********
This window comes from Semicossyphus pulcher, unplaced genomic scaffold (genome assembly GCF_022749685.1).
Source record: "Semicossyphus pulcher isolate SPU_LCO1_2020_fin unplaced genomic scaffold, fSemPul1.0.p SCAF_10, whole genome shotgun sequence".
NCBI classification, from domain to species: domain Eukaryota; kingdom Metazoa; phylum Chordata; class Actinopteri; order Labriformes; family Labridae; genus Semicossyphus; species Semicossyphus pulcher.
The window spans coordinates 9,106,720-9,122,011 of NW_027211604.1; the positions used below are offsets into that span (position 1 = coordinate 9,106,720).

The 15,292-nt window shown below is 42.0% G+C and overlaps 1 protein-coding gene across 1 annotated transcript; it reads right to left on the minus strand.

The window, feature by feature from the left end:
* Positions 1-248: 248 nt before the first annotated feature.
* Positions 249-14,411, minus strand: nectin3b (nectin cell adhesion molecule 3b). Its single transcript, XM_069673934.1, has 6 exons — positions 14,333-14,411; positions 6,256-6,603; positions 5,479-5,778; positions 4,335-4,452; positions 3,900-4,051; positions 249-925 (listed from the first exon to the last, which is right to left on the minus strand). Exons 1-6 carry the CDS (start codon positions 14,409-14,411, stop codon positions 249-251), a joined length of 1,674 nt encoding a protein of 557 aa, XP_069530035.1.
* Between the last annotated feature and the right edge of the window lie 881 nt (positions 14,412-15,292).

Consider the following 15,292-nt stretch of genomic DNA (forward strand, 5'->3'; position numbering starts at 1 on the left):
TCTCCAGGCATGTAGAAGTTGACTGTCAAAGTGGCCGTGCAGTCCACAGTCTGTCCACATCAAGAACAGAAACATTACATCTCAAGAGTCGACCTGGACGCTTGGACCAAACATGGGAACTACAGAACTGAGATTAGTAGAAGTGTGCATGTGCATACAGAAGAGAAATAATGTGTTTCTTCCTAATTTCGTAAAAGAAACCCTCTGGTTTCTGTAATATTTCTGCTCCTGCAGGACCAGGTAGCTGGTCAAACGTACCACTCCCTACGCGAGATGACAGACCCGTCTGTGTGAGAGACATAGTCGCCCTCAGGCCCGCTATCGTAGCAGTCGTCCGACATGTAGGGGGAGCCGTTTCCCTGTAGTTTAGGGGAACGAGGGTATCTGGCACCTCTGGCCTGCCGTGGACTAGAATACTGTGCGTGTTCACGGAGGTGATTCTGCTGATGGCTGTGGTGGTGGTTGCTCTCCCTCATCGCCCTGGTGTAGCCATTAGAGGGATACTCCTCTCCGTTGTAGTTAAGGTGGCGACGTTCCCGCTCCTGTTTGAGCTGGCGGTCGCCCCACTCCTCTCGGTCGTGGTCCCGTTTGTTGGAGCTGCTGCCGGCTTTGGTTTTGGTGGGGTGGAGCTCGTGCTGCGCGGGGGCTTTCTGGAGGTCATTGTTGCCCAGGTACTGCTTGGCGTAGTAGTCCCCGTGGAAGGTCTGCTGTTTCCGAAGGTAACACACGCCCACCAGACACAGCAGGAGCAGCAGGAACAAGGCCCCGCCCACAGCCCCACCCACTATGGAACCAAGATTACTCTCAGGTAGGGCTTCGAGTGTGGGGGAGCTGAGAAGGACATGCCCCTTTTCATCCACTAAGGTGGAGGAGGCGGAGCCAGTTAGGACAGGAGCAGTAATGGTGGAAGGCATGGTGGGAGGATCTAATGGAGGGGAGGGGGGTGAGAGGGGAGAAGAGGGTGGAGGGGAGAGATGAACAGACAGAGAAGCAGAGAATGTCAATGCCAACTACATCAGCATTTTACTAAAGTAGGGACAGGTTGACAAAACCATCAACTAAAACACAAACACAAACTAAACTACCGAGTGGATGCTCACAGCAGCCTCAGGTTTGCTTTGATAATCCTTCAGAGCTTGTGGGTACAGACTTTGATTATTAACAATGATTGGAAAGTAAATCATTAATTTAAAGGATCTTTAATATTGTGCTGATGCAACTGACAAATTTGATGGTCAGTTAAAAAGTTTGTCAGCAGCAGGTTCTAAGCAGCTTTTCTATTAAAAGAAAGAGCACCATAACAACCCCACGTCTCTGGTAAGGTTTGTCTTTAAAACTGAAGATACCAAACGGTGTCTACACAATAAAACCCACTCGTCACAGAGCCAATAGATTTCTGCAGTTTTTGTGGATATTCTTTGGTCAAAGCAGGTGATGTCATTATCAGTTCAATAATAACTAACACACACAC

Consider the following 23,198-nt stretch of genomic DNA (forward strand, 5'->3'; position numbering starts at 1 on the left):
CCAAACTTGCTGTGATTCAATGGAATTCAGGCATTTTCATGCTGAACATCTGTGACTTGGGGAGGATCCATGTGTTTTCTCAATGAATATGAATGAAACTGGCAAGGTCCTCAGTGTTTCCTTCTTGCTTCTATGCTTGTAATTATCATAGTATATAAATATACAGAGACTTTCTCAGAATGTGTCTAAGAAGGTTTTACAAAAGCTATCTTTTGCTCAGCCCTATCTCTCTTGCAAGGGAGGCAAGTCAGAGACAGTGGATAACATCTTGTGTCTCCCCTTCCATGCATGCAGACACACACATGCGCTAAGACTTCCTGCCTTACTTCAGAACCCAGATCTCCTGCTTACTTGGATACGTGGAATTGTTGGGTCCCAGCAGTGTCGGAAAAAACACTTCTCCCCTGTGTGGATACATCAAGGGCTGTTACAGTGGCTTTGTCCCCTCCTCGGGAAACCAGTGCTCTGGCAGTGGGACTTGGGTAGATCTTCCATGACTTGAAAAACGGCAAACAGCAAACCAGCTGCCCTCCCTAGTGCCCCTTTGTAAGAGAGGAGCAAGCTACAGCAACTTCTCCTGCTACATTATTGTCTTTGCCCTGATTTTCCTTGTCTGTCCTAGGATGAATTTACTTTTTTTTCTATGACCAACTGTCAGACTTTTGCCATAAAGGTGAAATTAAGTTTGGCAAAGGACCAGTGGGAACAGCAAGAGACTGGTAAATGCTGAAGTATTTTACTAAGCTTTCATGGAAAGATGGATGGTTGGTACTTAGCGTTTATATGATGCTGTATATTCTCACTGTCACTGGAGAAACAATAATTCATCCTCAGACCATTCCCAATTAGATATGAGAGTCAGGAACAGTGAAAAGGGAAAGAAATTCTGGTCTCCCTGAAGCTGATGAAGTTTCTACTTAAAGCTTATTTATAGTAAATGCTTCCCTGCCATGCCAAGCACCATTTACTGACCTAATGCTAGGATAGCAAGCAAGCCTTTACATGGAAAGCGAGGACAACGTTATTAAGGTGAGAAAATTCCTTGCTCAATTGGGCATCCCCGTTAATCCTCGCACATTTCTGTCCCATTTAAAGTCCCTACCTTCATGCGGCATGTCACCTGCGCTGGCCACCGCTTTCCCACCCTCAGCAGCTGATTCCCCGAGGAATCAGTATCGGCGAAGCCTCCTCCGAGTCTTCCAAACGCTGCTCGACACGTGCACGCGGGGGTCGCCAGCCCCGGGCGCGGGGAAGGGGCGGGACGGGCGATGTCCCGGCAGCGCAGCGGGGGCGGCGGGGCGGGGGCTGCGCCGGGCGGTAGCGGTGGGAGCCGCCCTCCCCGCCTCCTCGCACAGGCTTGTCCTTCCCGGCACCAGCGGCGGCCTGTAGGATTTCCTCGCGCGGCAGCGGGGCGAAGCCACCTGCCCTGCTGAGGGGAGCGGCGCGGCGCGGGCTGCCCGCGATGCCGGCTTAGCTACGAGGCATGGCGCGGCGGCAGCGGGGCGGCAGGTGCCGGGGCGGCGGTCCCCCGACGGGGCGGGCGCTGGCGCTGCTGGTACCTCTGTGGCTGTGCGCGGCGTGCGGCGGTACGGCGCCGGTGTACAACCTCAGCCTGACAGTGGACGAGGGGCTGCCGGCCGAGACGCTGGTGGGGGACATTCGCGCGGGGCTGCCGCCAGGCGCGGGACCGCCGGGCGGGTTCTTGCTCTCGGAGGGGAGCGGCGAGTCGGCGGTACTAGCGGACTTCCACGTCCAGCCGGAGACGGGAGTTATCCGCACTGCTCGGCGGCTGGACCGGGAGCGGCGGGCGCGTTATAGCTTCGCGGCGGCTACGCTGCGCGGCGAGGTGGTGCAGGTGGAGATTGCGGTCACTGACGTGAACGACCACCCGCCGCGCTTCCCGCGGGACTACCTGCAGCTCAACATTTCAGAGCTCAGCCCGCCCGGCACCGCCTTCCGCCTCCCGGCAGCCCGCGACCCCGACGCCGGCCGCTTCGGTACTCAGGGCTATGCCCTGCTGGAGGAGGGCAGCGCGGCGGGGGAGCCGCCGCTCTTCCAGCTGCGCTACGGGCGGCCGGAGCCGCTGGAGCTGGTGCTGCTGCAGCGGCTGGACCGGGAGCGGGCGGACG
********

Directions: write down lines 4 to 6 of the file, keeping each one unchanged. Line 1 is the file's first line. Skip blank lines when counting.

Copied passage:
The window spans coordinates 9,106,720-9,122,011 of NW_027211604.1; the positions used below are offsets into that span (position 1 = coordinate 9,106,720).

The 15,292-nt window shown below is 42.0% G+C and overlaps 1 protein-coding gene across 1 annotated transcript; it reads right to left on the minus strand.

The window, feature by feature from the left end: